Max Fisher launches a lengthy ad hominem attack on Hersh; basically saying that Hersh has recently become a conspiracy theorist (boo hoo). In support of this ludicrous claim, Fisher offers these bits of evidence that I will debunk in turn:

…the Opus Dei special forces cabal, the terrorist training in Nevada, the American plan to nuke Iran, the Turkish false flag in Syria, even the American-Pakistani bin Laden ruse.

The Opus Dei special forces cabal

This is a soundbite taken out of context from a speech that Hersh gave at Georgetown’s Qatar campus. You can see what he was talking about here. Go find out if it looks unreasonable.

The American plan to “nuke Iran”

This was Seymour Hersh’s excellent reporting on the neocons’ hardly-secret plan to bomb Iran. The question of the use of nuclear weapons is hardly surprising in light of the United States’ war aims. An important mission in any American military action against Iran would involve an attempt to destroy Iran’s hardened and deeply buried nuclear enrichment site at Fordow. The only way of ensuring Fordow’s destruction is to conduct precision strikes using cruise missiles tipped with tactical nuclear warheads. Conventional warheads require multiple strikes that may or may not be effective in a contested airspace.

The use of nuclear weapons, even if only tactical ones, cannot be undertaken lightly. But the other option, gaining air supremacy deep inside Iran, required significant air combat. It is hard to see how Iran could be defanged with (conventional) surgical strikes alone. But an air invasion of Iran demanded domestic and international mobilization; a prospect that became more and more unlikely as the US got bogged down in the Iraqi quagmire. This is why the neocons never managed to carry out their nefarious plans.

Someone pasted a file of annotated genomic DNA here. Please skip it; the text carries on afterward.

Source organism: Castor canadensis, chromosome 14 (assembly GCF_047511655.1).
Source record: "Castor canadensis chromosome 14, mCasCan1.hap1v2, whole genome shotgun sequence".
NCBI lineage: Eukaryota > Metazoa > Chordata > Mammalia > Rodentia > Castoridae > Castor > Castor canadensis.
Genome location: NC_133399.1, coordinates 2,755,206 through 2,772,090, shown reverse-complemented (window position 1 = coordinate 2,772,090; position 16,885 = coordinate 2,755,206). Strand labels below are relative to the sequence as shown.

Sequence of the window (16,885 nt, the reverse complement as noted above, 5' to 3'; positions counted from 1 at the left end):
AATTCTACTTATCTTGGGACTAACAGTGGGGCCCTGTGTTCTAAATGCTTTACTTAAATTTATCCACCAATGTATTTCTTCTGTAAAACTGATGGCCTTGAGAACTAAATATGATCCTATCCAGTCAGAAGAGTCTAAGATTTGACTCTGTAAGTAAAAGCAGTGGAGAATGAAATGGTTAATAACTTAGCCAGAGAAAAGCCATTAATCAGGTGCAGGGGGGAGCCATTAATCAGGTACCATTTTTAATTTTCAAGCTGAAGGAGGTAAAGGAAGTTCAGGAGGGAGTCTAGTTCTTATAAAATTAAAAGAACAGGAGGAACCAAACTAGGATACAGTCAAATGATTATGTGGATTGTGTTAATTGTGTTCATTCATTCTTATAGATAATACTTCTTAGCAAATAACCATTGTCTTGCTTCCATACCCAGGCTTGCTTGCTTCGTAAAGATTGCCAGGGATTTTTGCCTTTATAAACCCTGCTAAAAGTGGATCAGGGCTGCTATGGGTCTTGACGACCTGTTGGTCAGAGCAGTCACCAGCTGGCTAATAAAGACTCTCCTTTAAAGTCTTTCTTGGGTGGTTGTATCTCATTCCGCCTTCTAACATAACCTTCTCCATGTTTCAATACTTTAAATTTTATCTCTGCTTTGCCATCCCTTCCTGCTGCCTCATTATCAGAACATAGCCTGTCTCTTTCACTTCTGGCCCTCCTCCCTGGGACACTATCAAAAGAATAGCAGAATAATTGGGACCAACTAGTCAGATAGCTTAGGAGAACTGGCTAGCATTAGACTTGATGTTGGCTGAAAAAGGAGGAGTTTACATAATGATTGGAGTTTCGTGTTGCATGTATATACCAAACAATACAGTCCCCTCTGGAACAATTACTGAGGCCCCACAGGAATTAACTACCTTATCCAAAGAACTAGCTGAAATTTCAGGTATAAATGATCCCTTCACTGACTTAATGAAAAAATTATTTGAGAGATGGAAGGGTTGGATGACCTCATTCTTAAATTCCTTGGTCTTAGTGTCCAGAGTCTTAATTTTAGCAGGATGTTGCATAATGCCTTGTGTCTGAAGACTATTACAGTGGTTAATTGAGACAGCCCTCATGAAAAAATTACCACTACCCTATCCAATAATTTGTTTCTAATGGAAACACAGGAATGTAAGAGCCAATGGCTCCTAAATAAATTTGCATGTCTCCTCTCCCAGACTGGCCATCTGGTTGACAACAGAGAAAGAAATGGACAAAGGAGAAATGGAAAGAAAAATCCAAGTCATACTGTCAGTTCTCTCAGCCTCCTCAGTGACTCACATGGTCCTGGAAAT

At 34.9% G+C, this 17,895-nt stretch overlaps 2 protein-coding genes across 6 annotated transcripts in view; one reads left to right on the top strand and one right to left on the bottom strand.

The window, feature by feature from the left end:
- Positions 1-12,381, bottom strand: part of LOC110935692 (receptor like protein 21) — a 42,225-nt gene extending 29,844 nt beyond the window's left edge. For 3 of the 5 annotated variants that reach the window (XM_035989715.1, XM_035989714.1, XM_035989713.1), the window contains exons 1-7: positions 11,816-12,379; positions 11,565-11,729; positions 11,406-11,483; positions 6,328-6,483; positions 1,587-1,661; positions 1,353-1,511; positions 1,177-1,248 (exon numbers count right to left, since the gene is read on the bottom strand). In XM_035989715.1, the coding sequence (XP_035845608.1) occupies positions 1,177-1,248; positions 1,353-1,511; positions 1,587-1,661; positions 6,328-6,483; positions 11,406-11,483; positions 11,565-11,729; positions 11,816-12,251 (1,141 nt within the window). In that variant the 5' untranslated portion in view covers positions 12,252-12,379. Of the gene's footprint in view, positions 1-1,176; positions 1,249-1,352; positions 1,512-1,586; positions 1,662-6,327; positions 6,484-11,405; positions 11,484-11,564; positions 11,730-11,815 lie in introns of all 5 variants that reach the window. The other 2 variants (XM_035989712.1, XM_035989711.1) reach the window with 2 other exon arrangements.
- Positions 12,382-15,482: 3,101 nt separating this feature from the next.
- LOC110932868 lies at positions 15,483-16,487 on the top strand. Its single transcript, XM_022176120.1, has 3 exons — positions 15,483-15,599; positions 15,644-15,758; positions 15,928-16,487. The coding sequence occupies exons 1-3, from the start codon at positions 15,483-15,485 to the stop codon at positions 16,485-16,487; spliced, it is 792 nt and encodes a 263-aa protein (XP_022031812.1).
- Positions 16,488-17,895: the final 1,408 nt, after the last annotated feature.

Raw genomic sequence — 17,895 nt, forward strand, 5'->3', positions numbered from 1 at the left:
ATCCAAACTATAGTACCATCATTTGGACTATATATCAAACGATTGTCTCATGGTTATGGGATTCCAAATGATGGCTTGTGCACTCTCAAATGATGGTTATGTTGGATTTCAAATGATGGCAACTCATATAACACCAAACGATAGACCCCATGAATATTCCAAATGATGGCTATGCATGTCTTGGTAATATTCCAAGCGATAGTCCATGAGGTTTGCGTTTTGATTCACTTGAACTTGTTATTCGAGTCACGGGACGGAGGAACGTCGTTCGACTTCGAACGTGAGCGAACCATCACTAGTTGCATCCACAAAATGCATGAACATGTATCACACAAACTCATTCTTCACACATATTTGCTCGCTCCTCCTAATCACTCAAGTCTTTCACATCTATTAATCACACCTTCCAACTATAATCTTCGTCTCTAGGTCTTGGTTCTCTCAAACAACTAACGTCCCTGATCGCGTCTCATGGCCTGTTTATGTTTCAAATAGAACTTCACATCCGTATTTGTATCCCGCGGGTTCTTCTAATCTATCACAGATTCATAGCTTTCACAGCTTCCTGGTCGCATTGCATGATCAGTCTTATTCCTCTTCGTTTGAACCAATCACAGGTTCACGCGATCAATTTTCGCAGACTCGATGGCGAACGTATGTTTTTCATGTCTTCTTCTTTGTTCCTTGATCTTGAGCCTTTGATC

Terrorist training in Nevada

Go read the excellent New Yorker piece from which this bit is taken and find out for yourself if it is unreasonable.

The Turkish false-flag operation

Contrary to Fisher’s claims, no one has debunked Hersh’s report in the London Review of Books. Moreover, what he said is not unreasonable at all. It is now well documented that Turkey actively supported Jabhat al-Nusra and friends. The question is not whether Turkey has been arming and supporting odorous Salafist-Jihadist groups in Syria. That is common knowledge among informed observers. The question is also not whether Assad used chemical weapons. He did; often; but in small quantities so as not to trigger Obama’s red line. The only question is whether the weight of evidence shows that that specific attack was a Turkish false-flag operation or not.

The nature of evidence and the burden of proof: Due to the nature of the business, there is unlikely to ever be sufficient “proof” of the theory. More generally, theories cannot be proven by evidence. What evidence can do is debunk theories. Seymour Hersh has done a good job of showing the holes in the standard (official) narrative. No one has debunked Hersh’s theory. The authors that Fisher cites are others in the flak-echo chamber; all of them pulling a Fisher themselves.